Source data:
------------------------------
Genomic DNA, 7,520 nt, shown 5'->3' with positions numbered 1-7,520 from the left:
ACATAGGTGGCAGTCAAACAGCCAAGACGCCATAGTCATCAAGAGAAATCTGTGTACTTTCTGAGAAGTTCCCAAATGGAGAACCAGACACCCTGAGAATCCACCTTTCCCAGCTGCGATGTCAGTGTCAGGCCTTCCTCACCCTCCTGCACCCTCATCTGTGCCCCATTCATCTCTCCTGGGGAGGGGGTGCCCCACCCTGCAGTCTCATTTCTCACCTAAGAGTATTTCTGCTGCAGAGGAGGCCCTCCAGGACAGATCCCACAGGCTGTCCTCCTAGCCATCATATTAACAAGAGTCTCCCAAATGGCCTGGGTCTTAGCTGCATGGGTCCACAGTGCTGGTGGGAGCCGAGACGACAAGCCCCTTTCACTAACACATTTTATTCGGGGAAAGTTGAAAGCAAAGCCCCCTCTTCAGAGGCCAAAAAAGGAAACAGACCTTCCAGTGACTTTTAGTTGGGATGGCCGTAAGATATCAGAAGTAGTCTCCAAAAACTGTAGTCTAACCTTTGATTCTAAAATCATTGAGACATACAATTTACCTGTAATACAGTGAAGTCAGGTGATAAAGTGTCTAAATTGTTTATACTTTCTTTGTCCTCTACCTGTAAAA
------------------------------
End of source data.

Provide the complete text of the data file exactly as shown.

Genomic DNA, 7,520 nt, shown 5'->3' with positions numbered 1-7,520 from the left:
ACATAGGTGGCAGTCAAACAGCCAAGACGCCATAGTCATCAAGAGAAATCTGTGTACTTTCTGAGAAGTTCCCAAATGGAGAACCAGACACCCTGAGAATCCACCTTTCCCAGCTGCGATGTCAGTGTCAGGCCTTCCTCACCCTCCTGCACCCTCATCTGTGCCCCATTCATCTCTCCTGGGGAGGGGGTGCCCCACCCTGCAGTCTCATTTCTCACCTAAGAGTATTTCTGCTGCAGAGGAGGCCCTCCAGGACAGATCCCACAGGCTGTCCTCCTAGCCATCATATTAACAAGAGTCTCCCAAATGGCCTGGGTCTTAGCTGCATGGGTCCACAGTGCTGGTGGGAGCCGAGACGACAAGCCCCTTTCACTAACACATTTTATTCGGGGAAAGTTGAAAGCAAAGCCCCCTCTTCAGAGGCCAAAAAAGGAAACAGACCTTCCAGTGACTTTTAGTTGGGATGGCCGTAAGATATCAGAAGTAGTCTCCAAAAACTGTAGTCTAACCTTTGATTCTAAAATCATTGAGACATACAATTTACCTGTAATACAGTGAAGTCAGGTGATAAAGTGTCTAAATTGTTTATACTTTCTTTGTCCTCTACCTGTAAAA